Because Covered California loaded most of the premium increases from the loss of CSRs onto silver-tier plans, coverage under more generous gold-tier plans suddenly cost 78 percent less on average for those receiving ACA tax credits. As a result, enrollment in gold plans has been 300 percent higher than 2017, by far a record for Covered California.
More than three million consumers have enrolled in Covered California since the ACA was fully implemented in 2014, reducing the state’s uninsured rate from 17 percent in 2013 to a record low of 6.8 percent over the first half of 2017.
Pharmaceutical industry files suit to block new drug price transparency law
The Pharmaceutical Research and Manufacturers of America (PhRMA) filed a lawsuit last week in the federal court in Sacramento that seeks to block California’s new drug pricing transparency law.
Governor Jerry Brown (D) signed S.B. 17 into law earlier this fall over the strong objections of the pharmaceutical industry, who had spent more than $17 million to defeat it over the past two sessions (see Update for Week of November 6th).
The measure is billed as the most comprehensive in the nation, going further than a comparable law enacted last year in Vermont by requiring drug manufacturers to notify health insurers and government health plans at least 60 days before increases in drug wholesale acquisition costs (WAC) that would exceed 16 percent over a two-year period (see Update for Week of September 18th). The measure applies to drugs with a WAC of $40 or more, starting January 1st. In addition, manufacturers must explain the reasons for those increases and post them online in a manner that allows consumers to access it on a per-drug basis and shows the overall impact of the drug cost on premiums.
Other provisions would set new disclosure requirements for health insurers in both the large and small group markets, who would be required (starting in October 2018) to annually notify state agencies about the 25 most frequently prescribed drugs, the 25 most costly drugs, and the 25 drugs with the highest year-over-year increase in annual spending.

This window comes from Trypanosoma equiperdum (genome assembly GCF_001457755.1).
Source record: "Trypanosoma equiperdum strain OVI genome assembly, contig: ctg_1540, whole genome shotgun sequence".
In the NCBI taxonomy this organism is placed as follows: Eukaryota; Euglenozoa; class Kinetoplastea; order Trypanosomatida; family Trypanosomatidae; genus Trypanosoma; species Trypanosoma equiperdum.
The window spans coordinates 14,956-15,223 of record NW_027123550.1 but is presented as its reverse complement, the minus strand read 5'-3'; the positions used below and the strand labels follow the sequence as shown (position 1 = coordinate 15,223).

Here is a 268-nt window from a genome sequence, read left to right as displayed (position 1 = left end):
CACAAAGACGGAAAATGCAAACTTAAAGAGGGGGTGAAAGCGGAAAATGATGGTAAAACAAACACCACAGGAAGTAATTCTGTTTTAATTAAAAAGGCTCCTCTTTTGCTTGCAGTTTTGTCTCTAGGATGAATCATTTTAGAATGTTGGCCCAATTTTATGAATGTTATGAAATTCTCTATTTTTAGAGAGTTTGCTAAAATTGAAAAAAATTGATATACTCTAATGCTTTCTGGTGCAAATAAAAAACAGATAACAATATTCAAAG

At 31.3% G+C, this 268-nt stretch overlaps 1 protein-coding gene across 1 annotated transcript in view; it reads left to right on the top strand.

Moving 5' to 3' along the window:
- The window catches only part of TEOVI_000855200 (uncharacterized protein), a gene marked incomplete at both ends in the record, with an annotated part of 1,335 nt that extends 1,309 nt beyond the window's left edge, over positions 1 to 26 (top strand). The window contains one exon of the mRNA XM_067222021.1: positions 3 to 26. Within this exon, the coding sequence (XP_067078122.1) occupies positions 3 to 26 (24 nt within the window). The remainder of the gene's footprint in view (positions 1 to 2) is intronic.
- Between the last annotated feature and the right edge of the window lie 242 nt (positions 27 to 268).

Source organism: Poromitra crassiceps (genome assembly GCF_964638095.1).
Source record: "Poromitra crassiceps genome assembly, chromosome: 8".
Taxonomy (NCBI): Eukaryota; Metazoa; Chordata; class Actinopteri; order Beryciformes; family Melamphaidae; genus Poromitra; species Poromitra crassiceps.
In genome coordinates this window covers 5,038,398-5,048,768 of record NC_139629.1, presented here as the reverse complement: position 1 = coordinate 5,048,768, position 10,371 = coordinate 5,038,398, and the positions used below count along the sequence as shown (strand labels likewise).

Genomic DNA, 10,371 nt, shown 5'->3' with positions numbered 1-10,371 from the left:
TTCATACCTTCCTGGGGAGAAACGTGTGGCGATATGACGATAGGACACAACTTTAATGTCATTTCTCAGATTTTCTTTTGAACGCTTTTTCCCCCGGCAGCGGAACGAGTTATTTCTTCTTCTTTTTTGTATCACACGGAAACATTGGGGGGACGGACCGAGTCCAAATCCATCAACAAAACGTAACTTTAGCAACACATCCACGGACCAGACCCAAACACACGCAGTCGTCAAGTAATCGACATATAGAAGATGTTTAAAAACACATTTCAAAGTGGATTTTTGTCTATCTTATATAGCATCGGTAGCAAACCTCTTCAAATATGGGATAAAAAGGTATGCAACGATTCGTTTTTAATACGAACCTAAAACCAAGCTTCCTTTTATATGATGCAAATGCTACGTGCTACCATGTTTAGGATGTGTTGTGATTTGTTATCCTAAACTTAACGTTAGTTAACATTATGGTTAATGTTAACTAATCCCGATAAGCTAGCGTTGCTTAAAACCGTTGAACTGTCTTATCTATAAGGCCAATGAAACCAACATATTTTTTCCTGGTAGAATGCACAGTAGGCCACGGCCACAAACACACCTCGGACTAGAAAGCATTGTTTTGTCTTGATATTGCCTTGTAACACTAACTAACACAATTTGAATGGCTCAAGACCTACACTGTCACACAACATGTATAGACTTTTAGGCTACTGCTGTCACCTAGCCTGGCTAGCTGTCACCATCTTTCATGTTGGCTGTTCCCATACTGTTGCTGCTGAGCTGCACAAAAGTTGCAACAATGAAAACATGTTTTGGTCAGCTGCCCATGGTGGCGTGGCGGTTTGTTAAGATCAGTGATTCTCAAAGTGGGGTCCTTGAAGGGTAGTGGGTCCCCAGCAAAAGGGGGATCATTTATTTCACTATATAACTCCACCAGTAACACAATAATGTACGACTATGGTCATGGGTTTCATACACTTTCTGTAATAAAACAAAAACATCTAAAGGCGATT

PhRMA argues that because the advance notification requirement is tied to a national measure of drug prices, it could effectively restrict the ability of manufacturers in other states and also cause pharmacies and other purchasers to stockpile and thus create shortages for critical medications. The lawsuit also claims that forcing manufacturers to publicly justify price increases violates the First Amendment to the U.S. Constitution.
Colorado becomes latest state to cease rationing Medicaid coverage for HCV drugs
The Department of Health Care Policy and Financing (HCPF) announced last week that it would no longer ration Medicaid coverage for hepatitis C antiviral medications only to those with an advanced stage of liver disease.
As of January 1st, all Medicaid enrollees with the hepatitis C virus will be eligible for coverage, regardless of the stage of illness. State officials insisted that the move was due to a steep drop in the cost of new HCV “cures”, which have fallen from $84,000 for an eight-week course of treatment when first introduced to roughly $14,000 last year. However, HCPF currently faces a class-action lawsuit from the American Civil Liberties Union alleging that the current restrictions violate federal Medicaid law.
Following the lead of Oregon and Illinois, Medicaid programs in at least 34 states took steps to ration the availability of the costly HCV “cures” over 2014 and 2015 (see Update for Week of January 4, 2016). The National Association of Medicaid Directors insisted that states had no alternative given that the cost covering those drugs for every Medicaid enrollee with HCV was more than 300 percent of the total pharmacy budget in several states, including Colorado which spent $26.6 million treating only 326 HCV patients in 2016 (or roughly $82,000 per patient).
However, the Centers for Medicaid Services (CMS) warned Medicaid agencies in 2015 that such rationing of care violates federal Medicaid law and at least one federal court concurred, forcing them to be rescinded in Washington (see Update for Week of June 20, 2016). As a result, most states followed by voluntarily lifting their restrictions.
HCPF officials state that by lifting the restrictions, Medicaid will be able to extend coverage to roughly 20 percent more enrollees with HCV, based on the experience of those other states.
Committee hears three bills to increase affordability of prescription drugs